Charles Rehn - Democrat for President 2004

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The Lessons of Sars & the West Nile Virus


A few years back, while living in the Washington DC area, I worked with a group of people on developing themes in a campaign we called "TB Knows No Borders".

In order to secure congressional funding to assist in combating drug-resistant tuberculosis, we pointed out three basic things:

1) That drug-resistant tuberculosis is on a rapid-increase in parts of Africa, Asia, Russia (particularly in prisons) and other parts of the world

2) That air travel and transportation in general causes us to now measure distances between all parts of the world in terms of hours instead of miles.  That also means that one person could carry a contagious and potentially deadly disease from any place in the world to any place in the world within 24 hours.

3) That because of increased and ever-more resistant strains of diseases and viruses that are occurring, we can no longer sit back and wait for them to occur and respond to them.   Instead, we must be pro-active in treating and preventing them, and developing procedures to contain them before an emergency forces us to confront a disaster.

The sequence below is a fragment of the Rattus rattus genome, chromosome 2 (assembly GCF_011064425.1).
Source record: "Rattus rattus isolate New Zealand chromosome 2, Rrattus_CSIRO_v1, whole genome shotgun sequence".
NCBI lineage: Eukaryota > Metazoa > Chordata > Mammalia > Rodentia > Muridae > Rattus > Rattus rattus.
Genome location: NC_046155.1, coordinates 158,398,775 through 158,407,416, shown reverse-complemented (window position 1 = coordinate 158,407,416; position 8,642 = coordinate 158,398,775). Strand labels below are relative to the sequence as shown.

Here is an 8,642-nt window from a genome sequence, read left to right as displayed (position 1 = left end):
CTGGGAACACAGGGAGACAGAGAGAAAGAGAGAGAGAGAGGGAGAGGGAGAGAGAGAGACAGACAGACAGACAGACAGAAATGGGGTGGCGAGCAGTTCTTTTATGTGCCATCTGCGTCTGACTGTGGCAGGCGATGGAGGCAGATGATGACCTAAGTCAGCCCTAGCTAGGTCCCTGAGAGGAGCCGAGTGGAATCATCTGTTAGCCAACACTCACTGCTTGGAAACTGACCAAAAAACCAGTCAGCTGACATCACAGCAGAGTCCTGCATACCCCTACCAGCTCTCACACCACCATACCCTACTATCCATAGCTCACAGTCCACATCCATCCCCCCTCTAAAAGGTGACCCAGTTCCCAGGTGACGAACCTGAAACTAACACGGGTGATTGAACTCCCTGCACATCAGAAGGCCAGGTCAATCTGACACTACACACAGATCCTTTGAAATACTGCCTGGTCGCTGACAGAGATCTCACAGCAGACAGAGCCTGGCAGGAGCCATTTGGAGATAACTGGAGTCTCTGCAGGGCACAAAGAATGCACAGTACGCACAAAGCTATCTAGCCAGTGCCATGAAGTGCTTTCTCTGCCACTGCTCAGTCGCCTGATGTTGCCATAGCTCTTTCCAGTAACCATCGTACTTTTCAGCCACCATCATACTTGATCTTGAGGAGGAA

An additional sub-theme was simply to point out that this  is yet another example of how we can no longer view ourselves as separate nations and people, because progress has brought us to the point of being a true global community.

I'll add that, during this successful lobbying campaign, there were no reported cases of drug-resistant tuberculosis in North America.  3 weeks after passage of the legislation, the first case was discovered in a man in Toronto who had traveled from Europe via Dulles Airport (the Washington DC area).  Last month,  drug-resistant tuberculosis was reported to have tripled amongst homeless people in the streets of Seattle (5 years later).